This special issue will address what we call the critical imperative: the demand that academic writing on popular music place new primacy on sounds as made and heard, and for that writing to be styled in a way that foregrounds not just its academic rigour, but also imaginative description, creative interpretation and bold evaluation.
Special issue of Popular Communication: International Journal of Media and Culture on Music and DiscoveryPosted: November 16th, 2014 | Filed under: Calls for Papers | No Comments »
Co-Guest-Editors: Tom McCourt (Fordham University) and Nabeel Zuberi (University of Auckland)
The editors of Popular Communication: The International Journal of Media and Culture invite submissions for a special issue on the topic of Music and Discovery. We are aiming for a multi-disciplinary issue that draws on the many resonances of the word “discovery” in music as popular communication, and we welcome critical approaches in music education; musicology and ethnomusicology; film, television and cultural studies; media and communication studies; sound studies; popular music studies; global media, and other fields. We seek manuscripts that examine the politics and aesthetics of musical discovery, and how the tropes of discovery are invoked in disciplines, research methods and the production of knowledge related to music. How is “discovery” represented in musical production and sounds, in the uses and social meaning of music?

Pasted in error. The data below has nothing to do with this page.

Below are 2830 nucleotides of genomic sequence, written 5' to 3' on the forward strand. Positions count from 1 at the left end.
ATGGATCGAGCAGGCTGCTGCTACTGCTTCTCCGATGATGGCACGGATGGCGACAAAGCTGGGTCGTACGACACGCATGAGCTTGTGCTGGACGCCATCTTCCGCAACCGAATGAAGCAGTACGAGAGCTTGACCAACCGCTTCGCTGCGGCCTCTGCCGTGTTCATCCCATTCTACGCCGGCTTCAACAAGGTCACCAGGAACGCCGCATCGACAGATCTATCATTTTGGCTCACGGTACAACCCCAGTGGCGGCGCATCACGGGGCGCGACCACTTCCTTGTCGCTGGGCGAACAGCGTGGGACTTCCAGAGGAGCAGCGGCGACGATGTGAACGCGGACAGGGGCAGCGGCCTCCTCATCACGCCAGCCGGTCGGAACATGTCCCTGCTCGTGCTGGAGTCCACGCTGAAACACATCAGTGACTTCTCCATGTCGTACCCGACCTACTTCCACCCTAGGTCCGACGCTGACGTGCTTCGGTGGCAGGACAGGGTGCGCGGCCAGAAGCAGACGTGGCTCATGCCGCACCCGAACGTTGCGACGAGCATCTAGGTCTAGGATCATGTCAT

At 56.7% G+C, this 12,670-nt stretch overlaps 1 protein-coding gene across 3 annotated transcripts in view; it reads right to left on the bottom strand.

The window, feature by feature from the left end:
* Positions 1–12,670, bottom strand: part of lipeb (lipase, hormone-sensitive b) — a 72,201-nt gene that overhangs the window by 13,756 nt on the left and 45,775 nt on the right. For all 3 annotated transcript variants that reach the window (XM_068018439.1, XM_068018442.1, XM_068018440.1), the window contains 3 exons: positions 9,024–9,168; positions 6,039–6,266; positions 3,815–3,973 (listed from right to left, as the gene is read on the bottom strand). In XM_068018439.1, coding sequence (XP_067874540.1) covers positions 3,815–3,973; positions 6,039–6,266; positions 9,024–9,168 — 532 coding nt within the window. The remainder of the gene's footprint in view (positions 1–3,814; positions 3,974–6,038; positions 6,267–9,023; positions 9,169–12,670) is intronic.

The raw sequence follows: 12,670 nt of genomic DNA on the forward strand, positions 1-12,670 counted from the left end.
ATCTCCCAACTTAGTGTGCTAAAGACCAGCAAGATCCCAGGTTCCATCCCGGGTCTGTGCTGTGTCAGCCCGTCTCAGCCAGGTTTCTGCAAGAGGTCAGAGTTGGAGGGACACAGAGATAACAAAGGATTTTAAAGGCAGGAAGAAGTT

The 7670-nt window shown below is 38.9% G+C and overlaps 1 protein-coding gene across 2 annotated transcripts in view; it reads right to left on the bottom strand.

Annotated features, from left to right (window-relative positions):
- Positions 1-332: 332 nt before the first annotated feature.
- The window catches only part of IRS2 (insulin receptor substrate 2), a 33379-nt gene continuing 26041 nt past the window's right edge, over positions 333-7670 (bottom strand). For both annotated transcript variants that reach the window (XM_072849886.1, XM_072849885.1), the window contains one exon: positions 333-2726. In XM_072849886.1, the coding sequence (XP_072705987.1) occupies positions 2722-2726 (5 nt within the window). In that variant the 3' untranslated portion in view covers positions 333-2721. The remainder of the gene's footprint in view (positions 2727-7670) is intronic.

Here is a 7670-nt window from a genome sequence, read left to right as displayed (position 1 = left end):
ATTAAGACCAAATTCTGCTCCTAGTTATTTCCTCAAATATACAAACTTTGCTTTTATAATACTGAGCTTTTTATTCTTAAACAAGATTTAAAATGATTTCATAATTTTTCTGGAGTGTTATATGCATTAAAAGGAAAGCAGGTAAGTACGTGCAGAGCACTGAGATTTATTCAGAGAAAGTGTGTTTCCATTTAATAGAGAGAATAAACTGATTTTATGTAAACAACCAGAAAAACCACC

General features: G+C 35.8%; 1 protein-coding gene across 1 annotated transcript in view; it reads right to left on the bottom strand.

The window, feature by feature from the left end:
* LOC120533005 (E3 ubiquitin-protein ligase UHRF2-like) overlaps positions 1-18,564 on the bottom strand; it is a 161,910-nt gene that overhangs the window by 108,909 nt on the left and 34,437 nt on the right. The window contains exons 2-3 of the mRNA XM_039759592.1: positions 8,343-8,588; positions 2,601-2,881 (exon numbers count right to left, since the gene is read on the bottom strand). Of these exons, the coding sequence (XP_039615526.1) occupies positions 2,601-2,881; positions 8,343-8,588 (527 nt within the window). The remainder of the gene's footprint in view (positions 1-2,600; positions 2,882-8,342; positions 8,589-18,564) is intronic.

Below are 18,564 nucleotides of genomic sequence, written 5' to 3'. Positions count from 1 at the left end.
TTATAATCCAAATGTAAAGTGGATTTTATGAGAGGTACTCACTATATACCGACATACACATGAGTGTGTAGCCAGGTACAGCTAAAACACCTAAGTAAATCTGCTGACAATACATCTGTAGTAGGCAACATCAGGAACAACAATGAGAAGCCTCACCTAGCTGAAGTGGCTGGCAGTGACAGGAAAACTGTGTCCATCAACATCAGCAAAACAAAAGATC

July 3rd, 2015, University of Lincoln.
Joni Mitchell is widely recognised as an innovative, influential, much-loved and much-imitated artist. From her debut album Song to a Seagull to her most recent Shine, Mitchell’s music: her tunings, her lyrics, her scope has drawn critical and popular acclaim. And yet, scholarly attention to her work has been relatively limited. This symposium will attend to Mitchell as a figure worthy of sustained critical thought and appreciation.
A two day symposium: Thursday 30th April & Friday 1st May 2015, University of Limerick, Ireland
Following on from successful symposia on The Smiths, Morrissey, Riot Grrrl and David Bowie, the research cluster ‘Popular Music and Popular Culture’, in conjunction with ‘Power, Discourse and Society’ at the University of Limerick, Ireland, now convene a two day symposium to examine songs of social protest from a global perspective. An approach that takes into account the radical contexts of music is central to examining processes of empowerment and disempowerment in the current neoliberal age. Underpinned by a theoretical framework derived from the work of Stuart Hall, Richard Middleton, Ian Peddie, Serge Dennisoff, Philip Tagg, and Johnathan Friedman we take as our starting point that popular culture (in the broadest sense), and music in particular, may reproduce or challenge the cultural / political status quo in contemporary societies across the globe. In this interdisciplinary conference, we therefore particularly welcome papers that address (but are not limited to) the following:
Parma, “Arrigo Boito” Conservatory, 13-14 February 2015
The 1980s and 1990s have been overlooked for a long time in music history studies, in spite of the big technological, economic, social, political changes that took place in those decades: Reaganism and Thatcherism, the fall of the Soviet bloc, globalization, and the gradual dismantling of the welfare state. In music, the 1980s and 1990s brought the development of samplers and computer-based instruments, the creation and mass marketing of digital formats, satellite broadcasts, MTV, hard disk and laptop recording, ‘world music’, and stylistic innovations in many music genres.